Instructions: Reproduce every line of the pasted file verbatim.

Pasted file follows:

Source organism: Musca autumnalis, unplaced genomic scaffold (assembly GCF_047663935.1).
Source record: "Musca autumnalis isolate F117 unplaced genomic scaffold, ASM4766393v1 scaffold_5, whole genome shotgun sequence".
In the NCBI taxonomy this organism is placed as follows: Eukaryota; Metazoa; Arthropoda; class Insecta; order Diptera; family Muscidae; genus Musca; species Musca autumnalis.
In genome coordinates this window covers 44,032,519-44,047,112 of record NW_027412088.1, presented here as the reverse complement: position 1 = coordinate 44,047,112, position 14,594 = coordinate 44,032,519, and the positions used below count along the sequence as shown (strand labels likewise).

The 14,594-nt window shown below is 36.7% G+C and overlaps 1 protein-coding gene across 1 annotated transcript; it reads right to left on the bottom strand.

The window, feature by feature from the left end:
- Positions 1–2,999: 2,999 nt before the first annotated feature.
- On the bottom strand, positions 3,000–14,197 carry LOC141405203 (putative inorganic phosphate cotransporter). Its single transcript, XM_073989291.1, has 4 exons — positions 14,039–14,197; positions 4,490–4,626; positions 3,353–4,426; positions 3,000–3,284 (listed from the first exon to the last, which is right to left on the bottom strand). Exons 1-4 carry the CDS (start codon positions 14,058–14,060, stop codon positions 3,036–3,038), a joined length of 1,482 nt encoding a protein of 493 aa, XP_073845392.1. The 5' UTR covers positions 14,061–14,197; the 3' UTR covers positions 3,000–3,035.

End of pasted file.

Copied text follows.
Source organism: Musca autumnalis, unplaced genomic scaffold (assembly GCF_047663935.1).
Source record: "Musca autumnalis isolate F117 unplaced genomic scaffold, ASM4766393v1 scaffold_5, whole genome shotgun sequence".
In the NCBI taxonomy this organism is placed as follows: Eukaryota; Metazoa; Arthropoda; class Insecta; order Diptera; family Muscidae; genus Musca; species Musca autumnalis.
In genome coordinates this window covers 44,032,519-44,047,112 of record NW_027412088.1, presented here as the reverse complement: position 1 = coordinate 44,047,112, position 14,594 = coordinate 44,032,519, and the positions used below count along the sequence as shown (strand labels likewise).

The 14,594-nt window shown below is 36.7% G+C and overlaps 1 protein-coding gene across 1 annotated transcript; it reads right to left on the bottom strand.

The window, feature by feature from the left end:
- Positions 1–2,999: 2,999 nt before the first annotated feature.
- On the bottom strand, positions 3,000–14,197 carry LOC141405203 (putative inorganic phosphate cotransporter). Its single transcript, XM_073989291.1, has 4 exons — positions 14,039–14,197; positions 4,490–4,626; positions 3,353–4,426; positions 3,000–3,284 (listed from the first exon to the last, which is right to left on the bottom strand). Exons 1-4 carry the CDS (start codon positions 14,058–14,060, stop codon positions 3,036–3,038), a joined length of 1,482 nt encoding a protein of 493 aa, XP_073845392.1. The 5' UTR covers positions 14,061–14,197; the 3' UTR covers positions 3,000–3,035.